This may come as a surprise to a lot of people who have been in my life for a very short while, but I was a vegetarian for several years. And while I’m learning to not look at life experiences as either good or bad, but rather as learning opportunities, I can say that a plant based diet was not a good experience for me. In short (and to avoid a tangent I can expound upon later), this style of eating left me nutrient depleted, hormonally imbalanced, and created a compromised immune system.
The reason I went to a vegetarian diet is because I stumbled into some reading on how factory farmed animals (which current estimates range between 80% and 90% of the US meat supply) were raised, fed, and slaughtered. And I’ll spare you all the gruesome details, but to translated it into human terms, imagine having to live in a college dorm room with 15 unhealthy and digestionally compromised line backers while being force fed McDonald’s injected with growth hormones and antibiotics all day every day. If you haven’t seen the new Chipotle commercial, you can check out their take on this industry.
I am a firm believer that most people need animal proteins to thrive. But I understand the objection to allowing any living thing to be treated in such a horrible way, much less the living things that will be fueling your life and performance. But there is hope because there are still plenty of small family farms that understand and embrace the humane and ethical treatment of our food supply (and even a couple of large ones such as Polyface Farms). The good news is that most family farms are easily accessible through a CSA (Community Supported Agriculture) or a farmer’s market. About 2 years ago, the Hubby and I decided to change our primary meat source to Triple S Farms. Triple S is a family farm located in central Illinois, and they sell their meat all across central Illinois (including Collinsville, for all my Metro East peeps).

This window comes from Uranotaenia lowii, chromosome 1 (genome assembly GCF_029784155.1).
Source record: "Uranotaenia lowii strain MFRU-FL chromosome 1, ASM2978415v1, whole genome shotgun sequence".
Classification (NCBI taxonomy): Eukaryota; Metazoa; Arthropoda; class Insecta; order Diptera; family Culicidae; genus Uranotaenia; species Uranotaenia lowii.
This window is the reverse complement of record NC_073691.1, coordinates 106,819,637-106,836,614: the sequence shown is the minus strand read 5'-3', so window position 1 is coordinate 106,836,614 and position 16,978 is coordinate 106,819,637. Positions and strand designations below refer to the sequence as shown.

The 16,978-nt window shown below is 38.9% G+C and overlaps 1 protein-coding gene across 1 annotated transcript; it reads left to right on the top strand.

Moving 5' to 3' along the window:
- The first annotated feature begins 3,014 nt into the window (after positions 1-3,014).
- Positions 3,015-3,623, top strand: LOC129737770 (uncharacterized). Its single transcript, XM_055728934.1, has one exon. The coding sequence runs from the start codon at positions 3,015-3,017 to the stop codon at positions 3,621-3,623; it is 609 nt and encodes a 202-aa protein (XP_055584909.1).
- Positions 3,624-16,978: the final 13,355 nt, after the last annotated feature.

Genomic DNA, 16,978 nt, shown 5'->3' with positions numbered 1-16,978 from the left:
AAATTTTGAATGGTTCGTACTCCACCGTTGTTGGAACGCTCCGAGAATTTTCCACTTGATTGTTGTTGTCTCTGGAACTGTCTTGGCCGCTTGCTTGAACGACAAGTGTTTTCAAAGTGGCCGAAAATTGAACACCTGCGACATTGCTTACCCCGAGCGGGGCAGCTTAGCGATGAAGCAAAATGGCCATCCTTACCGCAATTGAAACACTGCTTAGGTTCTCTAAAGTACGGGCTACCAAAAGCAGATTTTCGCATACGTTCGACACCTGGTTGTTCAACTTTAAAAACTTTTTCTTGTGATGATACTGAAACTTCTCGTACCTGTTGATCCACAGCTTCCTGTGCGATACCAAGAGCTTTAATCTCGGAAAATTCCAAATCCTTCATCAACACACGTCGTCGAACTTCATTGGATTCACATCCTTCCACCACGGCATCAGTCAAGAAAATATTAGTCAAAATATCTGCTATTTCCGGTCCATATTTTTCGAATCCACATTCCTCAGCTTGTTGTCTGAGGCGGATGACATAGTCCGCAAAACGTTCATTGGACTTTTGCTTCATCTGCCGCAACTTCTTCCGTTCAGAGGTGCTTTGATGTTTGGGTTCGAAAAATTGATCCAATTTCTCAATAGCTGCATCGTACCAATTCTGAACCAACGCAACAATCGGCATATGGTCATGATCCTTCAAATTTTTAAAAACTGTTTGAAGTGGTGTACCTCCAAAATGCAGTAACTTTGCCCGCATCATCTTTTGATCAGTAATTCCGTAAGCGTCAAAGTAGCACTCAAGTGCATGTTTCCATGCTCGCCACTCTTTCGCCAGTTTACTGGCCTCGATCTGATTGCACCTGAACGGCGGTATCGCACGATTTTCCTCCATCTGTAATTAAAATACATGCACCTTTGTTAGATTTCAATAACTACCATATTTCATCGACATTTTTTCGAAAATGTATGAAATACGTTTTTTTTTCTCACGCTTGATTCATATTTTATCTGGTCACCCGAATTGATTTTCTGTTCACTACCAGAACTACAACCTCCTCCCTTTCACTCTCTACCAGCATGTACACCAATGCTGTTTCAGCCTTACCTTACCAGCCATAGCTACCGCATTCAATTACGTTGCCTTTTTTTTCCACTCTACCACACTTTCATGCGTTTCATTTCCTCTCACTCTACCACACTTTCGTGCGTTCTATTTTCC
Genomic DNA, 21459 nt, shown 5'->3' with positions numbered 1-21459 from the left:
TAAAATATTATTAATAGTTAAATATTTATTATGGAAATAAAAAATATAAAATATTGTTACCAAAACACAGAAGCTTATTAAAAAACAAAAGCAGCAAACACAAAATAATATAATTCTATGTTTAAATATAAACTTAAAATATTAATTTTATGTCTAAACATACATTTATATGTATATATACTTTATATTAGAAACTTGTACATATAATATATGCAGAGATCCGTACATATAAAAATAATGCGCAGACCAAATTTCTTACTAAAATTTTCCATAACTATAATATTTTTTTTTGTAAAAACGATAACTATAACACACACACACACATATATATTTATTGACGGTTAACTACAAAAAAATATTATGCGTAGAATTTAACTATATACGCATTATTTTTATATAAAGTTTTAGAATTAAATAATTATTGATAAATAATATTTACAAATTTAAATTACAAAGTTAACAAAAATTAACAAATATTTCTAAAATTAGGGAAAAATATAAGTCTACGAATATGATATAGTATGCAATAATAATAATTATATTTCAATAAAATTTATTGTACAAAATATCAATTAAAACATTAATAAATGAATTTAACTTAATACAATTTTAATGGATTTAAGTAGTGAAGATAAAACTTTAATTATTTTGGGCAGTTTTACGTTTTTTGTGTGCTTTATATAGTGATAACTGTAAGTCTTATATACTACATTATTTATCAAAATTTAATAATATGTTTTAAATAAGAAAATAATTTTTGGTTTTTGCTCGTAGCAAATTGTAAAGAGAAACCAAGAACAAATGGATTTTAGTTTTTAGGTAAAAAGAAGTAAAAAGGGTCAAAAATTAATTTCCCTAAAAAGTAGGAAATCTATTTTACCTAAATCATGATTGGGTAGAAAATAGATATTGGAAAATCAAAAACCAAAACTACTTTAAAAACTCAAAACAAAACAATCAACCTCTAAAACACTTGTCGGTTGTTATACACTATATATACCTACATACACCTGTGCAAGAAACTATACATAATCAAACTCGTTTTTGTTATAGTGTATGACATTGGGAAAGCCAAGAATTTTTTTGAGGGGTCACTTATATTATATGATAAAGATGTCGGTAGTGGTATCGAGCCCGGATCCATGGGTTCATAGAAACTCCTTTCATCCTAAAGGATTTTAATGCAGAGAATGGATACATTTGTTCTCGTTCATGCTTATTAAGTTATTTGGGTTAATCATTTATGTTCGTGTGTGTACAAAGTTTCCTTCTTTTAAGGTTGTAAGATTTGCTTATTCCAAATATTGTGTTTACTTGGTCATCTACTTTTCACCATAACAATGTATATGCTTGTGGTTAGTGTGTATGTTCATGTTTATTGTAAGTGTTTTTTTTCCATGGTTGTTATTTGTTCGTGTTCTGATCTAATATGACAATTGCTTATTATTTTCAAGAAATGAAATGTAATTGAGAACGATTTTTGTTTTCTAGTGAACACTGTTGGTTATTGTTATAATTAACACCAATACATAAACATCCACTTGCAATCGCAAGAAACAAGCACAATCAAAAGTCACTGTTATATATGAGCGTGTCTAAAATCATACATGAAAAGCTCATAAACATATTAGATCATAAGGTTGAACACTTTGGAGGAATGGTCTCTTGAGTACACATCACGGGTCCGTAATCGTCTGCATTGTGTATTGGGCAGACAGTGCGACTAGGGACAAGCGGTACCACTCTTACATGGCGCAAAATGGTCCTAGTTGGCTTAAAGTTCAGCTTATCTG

The best part of being involved in a CSA is that I can source exactly what conditions my meat endures. And having visited the farm a few weeks ago for Customer Appreciation Day, I can say that their animals look pretty darn content.
Case in point:
Chickens rooting for bugs and plants (their natural diet),
and piglets with room to run and embrace their inner pigginess.
- It’s all a matter of perspective. To paraphrase a quote I’ve heard recently, “Pay the Farmer now or pay your Doctor later.” Eating this way will keep you healthier longer than food which is mass produced.
- Start small. Start by buying a couple of cuts of meat from a farmers market or local health food store. I think once you start to taste the difference, you’ll find it hard to go back.
- Buy in bulk. Go in on a half of a cow or a pig and save tons of money. If you don’t have a deep freezer, you can usually find a decent chest freezer for under $200.
- Be smart about your cuts of meat. Hey, I’d love to eat a top sirloin every night,but that’s pricey. Get more cuts of dark meats and roasts. They tend to cost less per pound but in my opinion have a superior flavor profile.
- Make it a priority. If you’re paying for iPhones, 200+ plus channels on TV, designer handbags, clothes, video games, etc, but telling yourself you don’t have the budget for quality food, you’re probably right.
- Quit wasting food. I am personally guilty of this and am making a conscious effort to stop. I shudder when I think about how many meals I’ve wasted because I got too lazy or too busy to worry about what is in the back of the fridge. Every week when you’re writing your grocery list, go through your fridge and see what you can re-purpose into a soup, stew, or
Switching our primary food source to a CSA has allowed me to become more connected and appreciative of my food. Not to mention is all just tastes way better. To find a local CSA near you, I encourage you to check out LocalHarvest.org. If you can’t find one in your area, there are great online delivery options available such as US Wellness Meats and Pete’s Paleo.